Letting Go

IMAGO DEI: June 13th, 2013


 Whoever tries to keep their life will lose it, and whoever loses their life will gain it.                                                                Luke 17:33

In a meditation written just thirteen days before he died from pancreatic cancer, Cardinal Joseph Bernardin examined his life-long challenge with abandoning himself to God.  The spiritual practice of “letting go” was not a new one for Cardinal Bernardin, but it certainly took on a more profound application as he approached his own end.  He wrote,

Throughout my spiritual journey I have struggled to become closer to God. As I prepare now for my passage from this world into the next, I cannot help but reflect on my life and recognize the themes that, like old friends, have been so important to me all these years. One theme that rises to the surface more than any other takes on new meaning for me now—the theme of letting go. By letting go, I mean the ability to release from my grasp those things that inhibit me from developing a more intimate relationship with the Lord Jesus.

We learn how to let go of ourselves best through prayer.  Contemplative prayer, in particular, teaches us how to open ourselves up to God so that the Lord might live more fully in us.  It encourages and sustains us in the life-long conversion that this spiritual direction implies.  But it does so mostly by revealing to us the many ways we hold back from God.  Bernardin writes,

I have prayed and struggled constantly to be able to let go of things more willingly, to be free of everything that keeps the Lord from finding greater hospitality in my soul, or interferes with my surrender to what God asks of me.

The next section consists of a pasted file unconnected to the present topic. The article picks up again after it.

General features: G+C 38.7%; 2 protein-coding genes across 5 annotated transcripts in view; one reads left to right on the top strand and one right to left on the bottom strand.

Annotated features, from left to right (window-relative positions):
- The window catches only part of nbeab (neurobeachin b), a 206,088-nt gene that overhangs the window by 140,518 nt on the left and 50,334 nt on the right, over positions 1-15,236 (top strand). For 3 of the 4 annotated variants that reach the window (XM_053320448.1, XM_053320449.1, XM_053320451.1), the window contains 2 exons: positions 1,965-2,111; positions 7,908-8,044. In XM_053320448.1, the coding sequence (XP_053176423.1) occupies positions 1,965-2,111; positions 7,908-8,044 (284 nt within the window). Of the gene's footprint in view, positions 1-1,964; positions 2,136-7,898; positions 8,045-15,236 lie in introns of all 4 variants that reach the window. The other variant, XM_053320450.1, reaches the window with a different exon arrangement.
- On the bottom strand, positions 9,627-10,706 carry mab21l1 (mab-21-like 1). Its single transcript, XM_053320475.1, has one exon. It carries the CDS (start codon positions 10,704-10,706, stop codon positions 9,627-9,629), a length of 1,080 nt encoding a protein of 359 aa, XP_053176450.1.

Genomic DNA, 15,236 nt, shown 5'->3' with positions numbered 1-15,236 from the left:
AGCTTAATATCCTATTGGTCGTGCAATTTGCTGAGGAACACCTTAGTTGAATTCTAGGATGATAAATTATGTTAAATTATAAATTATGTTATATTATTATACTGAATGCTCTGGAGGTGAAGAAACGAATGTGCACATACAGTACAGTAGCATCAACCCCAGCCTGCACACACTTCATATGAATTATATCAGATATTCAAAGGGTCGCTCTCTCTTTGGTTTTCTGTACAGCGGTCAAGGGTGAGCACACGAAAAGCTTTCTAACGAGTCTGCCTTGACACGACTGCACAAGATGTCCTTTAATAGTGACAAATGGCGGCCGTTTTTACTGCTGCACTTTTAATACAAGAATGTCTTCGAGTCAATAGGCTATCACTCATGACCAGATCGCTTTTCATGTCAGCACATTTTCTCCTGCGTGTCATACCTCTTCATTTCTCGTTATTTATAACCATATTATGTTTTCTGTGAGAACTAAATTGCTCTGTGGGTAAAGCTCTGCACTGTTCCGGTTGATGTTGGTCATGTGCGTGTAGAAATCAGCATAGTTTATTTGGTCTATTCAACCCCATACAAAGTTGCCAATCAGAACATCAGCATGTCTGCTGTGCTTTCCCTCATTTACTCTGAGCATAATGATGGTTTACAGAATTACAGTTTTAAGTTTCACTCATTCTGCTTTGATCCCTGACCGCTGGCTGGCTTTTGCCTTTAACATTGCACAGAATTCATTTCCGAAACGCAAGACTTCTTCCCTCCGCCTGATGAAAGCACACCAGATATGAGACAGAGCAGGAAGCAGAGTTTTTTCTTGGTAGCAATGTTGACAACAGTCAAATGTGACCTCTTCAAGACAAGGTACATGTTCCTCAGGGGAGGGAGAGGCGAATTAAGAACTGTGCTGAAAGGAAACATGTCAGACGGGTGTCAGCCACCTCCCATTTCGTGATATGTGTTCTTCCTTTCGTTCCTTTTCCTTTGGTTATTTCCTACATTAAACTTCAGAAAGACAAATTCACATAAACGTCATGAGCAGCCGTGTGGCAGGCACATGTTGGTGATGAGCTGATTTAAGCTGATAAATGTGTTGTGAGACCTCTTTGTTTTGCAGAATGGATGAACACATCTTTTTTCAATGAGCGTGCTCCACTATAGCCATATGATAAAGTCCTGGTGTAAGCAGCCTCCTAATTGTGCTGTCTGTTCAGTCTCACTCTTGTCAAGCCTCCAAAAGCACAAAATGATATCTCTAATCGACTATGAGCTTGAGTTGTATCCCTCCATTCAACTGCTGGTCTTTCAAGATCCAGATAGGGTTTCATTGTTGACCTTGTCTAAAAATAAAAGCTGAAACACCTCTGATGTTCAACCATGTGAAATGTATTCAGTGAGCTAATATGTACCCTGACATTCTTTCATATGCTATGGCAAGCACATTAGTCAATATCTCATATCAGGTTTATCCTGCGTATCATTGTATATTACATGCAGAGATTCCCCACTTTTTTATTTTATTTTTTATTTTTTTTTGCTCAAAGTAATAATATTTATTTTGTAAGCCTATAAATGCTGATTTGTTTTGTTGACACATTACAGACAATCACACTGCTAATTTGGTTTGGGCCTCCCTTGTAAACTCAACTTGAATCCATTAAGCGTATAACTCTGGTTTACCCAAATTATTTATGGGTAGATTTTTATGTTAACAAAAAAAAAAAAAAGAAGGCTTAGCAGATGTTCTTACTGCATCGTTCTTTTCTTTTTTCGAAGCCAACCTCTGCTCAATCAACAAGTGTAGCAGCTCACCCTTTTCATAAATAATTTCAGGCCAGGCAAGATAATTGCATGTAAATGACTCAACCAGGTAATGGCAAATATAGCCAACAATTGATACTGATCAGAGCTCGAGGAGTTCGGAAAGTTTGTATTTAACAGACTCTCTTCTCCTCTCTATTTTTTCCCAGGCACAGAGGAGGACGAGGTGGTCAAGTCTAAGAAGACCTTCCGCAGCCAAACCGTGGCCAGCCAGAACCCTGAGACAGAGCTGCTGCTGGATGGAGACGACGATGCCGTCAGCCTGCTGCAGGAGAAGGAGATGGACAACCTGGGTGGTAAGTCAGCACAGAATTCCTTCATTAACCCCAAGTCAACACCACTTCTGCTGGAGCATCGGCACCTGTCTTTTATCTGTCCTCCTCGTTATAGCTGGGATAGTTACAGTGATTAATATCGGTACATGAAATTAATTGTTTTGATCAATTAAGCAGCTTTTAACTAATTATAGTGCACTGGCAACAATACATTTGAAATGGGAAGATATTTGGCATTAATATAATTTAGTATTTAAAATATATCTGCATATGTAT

It is clear to me, especially now as I face death, that God wants me to let go. My daily prayer is that I can open wide the doors of my heart to Jesus and to His expectations of me.

Though he often communes with God in prayer, Cardinal Bernardin admits that he is still afraid of giving himself more fully to the Lord.  He recognizes that he only lets God come in part of the way.  Though he believes and understands that God is to be trusted, he still finds himself holding back, unwilling to let go completely.  Bernardin speaks of his struggle in this saying,

The Lord is clear about what He wants from me, but it is really difficult to let go of all the plans I consider so important and all the needs I think I have in order to trust Him completely.  I know that I must empty myself so that Jesus can come in.

It is the Holy Spirit who encourages us to perfect the offering of our lives so that we can more fully enjoy the freedom that that offering promises us.  And to the degree that we withhold this offering our freedom is curtailed.  As our Lord taught us, “Whoever keeps his life will lose it, but whoever loses his life will find it.”   Cardinal Bernardin understands this when he writes,

It is always unsettling to pray to be emptied of self; it seems a challenge almost beyond our reach as humans. But to let go of myself is the most perfect expression of my love and trust of the Lord.  And if we try, I have learned that God does most of the work.

Jesus showed us the Way and promised abundant life to all who will follow His footsteps.  He did not grasp at His own life.  And because He made Himself nothing, His Father gave Him everything.

Rob Des Cotes, Imago Dei Christian Communities


1.  In what ways do you find yourself responding to or resisting God’s invitation to “offer your life more perfectly to Christ?”

2.  How do you relate to Cardinal Bernardin’s desire to  “open wide the doors of my heart to Jesus and his expectations of me?”  How does this reflect  your own hopes for spiritual growth?

3.  What fears does the thought of giving yourself more completely to God bring up in you?  How do these fears rob you of the freedom that God otherwise desires for you?

PRAYER:  In the gentleness of prayer, practice letting go and offering your life more fully to Christ.  Make note of and confess any fears that arise in you.  Take opportunity to express your trust of God, even in the midst of your fears.  And above all, express something of your desire to grow more completely in the ways you offer your life to Christ.